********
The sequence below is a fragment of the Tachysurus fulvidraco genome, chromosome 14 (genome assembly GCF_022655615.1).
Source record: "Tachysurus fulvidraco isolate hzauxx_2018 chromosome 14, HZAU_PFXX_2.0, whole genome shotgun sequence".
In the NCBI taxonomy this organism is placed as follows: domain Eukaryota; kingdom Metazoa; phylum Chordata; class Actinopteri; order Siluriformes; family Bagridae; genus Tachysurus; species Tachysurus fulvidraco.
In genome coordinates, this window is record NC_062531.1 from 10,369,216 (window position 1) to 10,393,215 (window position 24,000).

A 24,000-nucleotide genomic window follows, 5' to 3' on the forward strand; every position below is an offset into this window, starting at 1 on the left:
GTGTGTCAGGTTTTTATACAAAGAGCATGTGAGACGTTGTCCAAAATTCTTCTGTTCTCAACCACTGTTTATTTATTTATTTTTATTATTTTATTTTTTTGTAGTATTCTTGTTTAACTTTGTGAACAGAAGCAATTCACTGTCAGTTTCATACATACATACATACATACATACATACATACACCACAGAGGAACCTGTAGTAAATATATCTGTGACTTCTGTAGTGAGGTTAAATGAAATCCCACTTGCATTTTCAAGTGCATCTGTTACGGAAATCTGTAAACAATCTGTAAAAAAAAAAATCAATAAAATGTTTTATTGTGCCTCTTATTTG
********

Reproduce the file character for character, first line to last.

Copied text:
The sequence below is a fragment of the Tachysurus fulvidraco genome, chromosome 14 (genome assembly GCF_022655615.1).
Source record: "Tachysurus fulvidraco isolate hzauxx_2018 chromosome 14, HZAU_PFXX_2.0, whole genome shotgun sequence".
In the NCBI taxonomy this organism is placed as follows: domain Eukaryota; kingdom Metazoa; phylum Chordata; class Actinopteri; order Siluriformes; family Bagridae; genus Tachysurus; species Tachysurus fulvidraco.
In genome coordinates, this window is record NC_062531.1 from 10,369,216 (window position 1) to 10,393,215 (window position 24,000).

A 24,000-nucleotide genomic window follows, 5' to 3' on the forward strand; every position below is an offset into this window, starting at 1 on the left:
GTGTGTCAGGTTTTTATACAAAGAGCATGTGAGACGTTGTCCAAAATTCTTCTGTTCTCAACCACTGTTTATTTATTTATTTTTATTATTTTATTTTTTTGTAGTATTCTTGTTTAACTTTGTGAACAGAAGCAATTCACTGTCAGTTTCATACATACATACATACATACATACATACATACACCACAGAGGAACCTGTAGTAAATATATCTGTGACTTCTGTAGTGAGGTTAAATGAAATCCCACTTGCATTTTCAAGTGCATCTGTTACGGAAATCTGTAAACAATCTGTAAAAAAAAAAATCAATAAAATGTTTTATTGTGCCTCTTATTTG